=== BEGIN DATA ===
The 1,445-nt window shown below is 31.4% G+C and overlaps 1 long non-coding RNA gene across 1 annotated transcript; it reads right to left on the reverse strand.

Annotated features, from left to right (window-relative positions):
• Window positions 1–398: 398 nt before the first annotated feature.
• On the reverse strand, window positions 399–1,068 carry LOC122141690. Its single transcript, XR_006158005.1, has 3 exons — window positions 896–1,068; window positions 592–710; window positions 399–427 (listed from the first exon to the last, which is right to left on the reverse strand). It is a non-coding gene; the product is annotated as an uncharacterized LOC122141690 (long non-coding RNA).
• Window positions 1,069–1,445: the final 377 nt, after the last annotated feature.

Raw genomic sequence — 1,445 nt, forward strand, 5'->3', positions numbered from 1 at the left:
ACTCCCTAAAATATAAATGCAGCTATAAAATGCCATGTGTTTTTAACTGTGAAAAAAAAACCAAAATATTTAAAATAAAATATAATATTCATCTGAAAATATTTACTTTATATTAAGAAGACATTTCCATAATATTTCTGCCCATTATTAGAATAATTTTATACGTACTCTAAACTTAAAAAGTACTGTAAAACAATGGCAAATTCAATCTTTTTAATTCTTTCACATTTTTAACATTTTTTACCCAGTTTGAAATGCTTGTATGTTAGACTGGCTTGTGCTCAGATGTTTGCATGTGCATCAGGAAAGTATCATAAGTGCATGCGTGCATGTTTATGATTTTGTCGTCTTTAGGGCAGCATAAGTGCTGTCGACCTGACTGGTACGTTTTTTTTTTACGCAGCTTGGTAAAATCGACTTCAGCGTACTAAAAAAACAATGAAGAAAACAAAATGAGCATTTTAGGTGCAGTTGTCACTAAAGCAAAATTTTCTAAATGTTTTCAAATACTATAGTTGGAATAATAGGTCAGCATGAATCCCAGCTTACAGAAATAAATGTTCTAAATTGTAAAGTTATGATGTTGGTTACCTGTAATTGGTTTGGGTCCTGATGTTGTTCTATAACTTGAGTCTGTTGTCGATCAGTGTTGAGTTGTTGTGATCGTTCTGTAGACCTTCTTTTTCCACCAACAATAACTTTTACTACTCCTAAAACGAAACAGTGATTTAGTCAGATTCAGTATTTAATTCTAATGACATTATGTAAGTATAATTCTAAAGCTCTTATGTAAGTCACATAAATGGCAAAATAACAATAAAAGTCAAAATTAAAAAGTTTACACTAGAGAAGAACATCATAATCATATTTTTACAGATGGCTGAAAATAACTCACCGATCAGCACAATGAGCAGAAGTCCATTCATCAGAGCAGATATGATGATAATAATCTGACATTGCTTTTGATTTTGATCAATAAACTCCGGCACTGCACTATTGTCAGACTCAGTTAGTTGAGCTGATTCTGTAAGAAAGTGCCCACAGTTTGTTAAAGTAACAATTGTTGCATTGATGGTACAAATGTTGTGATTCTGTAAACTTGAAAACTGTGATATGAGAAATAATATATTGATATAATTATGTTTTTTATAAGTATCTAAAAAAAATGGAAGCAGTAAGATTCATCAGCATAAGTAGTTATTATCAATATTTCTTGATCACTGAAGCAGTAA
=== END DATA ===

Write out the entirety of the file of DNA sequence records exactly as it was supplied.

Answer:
The 1,445-nt window shown below is 31.4% G+C and overlaps 1 long non-coding RNA gene across 1 annotated transcript; it reads right to left on the reverse strand.

Annotated features, from left to right (window-relative positions):
• Window positions 1–398: 398 nt before the first annotated feature.
• On the reverse strand, window positions 399–1,068 carry LOC122141690. Its single transcript, XR_006158005.1, has 3 exons — window positions 896–1,068; window positions 592–710; window positions 399–427 (listed from the first exon to the last, which is right to left on the reverse strand). It is a non-coding gene; the product is annotated as an uncharacterized LOC122141690 (long non-coding RNA).
• Window positions 1,069–1,445: the final 377 nt, after the last annotated feature.

Raw genomic sequence — 1,445 nt, forward strand, 5'->3', positions numbered from 1 at the left:
ACTCCCTAAAATATAAATGCAGCTATAAAATGCCATGTGTTTTTAACTGTGAAAAAAAAACCAAAATATTTAAAATAAAATATAATATTCATCTGAAAATATTTACTTTATATTAAGAAGACATTTCCATAATATTTCTGCCCATTATTAGAATAATTTTATACGTACTCTAAACTTAAAAAGTACTGTAAAACAATGGCAAATTCAATCTTTTTAATTCTTTCACATTTTTAACATTTTTTACCCAGTTTGAAATGCTTGTATGTTAGACTGGCTTGTGCTCAGATGTTTGCATGTGCATCAGGAAAGTATCATAAGTGCATGCGTGCATGTTTATGATTTTGTCGTCTTTAGGGCAGCATAAGTGCTGTCGACCTGACTGGTACGTTTTTTTTTTACGCAGCTTGGTAAAATCGACTTCAGCGTACTAAAAAAACAATGAAGAAAACAAAATGAGCATTTTAGGTGCAGTTGTCACTAAAGCAAAATTTTCTAAATGTTTTCAAATACTATAGTTGGAATAATAGGTCAGCATGAATCCCAGCTTACAGAAATAAATGTTCTAAATTGTAAAGTTATGATGTTGGTTACCTGTAATTGGTTTGGGTCCTGATGTTGTTCTATAACTTGAGTCTGTTGTCGATCAGTGTTGAGTTGTTGTGATCGTTCTGTAGACCTTCTTTTTCCACCAACAATAACTTTTACTACTCCTAAAACGAAACAGTGATTTAGTCAGATTCAGTATTTAATTCTAATGACATTATGTAAGTATAATTCTAAAGCTCTTATGTAAGTCACATAAATGGCAAAATAACAATAAAAGTCAAAATTAAAAAGTTTACACTAGAGAAGAACATCATAATCATATTTTTACAGATGGCTGAAAATAACTCACCGATCAGCACAATGAGCAGAAGTCCATTCATCAGAGCAGATATGATGATAATAATCTGACATTGCTTTTGATTTTGATCAATAAACTCCGGCACTGCACTATTGTCAGACTCAGTTAGTTGAGCTGATTCTGTAAGAAAGTGCCCACAGTTTGTTAAAGTAACAATTGTTGCATTGATGGTACAAATGTTGTGATTCTGTAAACTTGAAAACTGTGATATGAGAAATAATATATTGATATAATTATGTTTTTTATAAGTATCTAAAAAAAATGGAAGCAGTAAGATTCATCAGCATAAGTAGTTATTATCAATATTTCTTGATCACTGAAGCAGTAA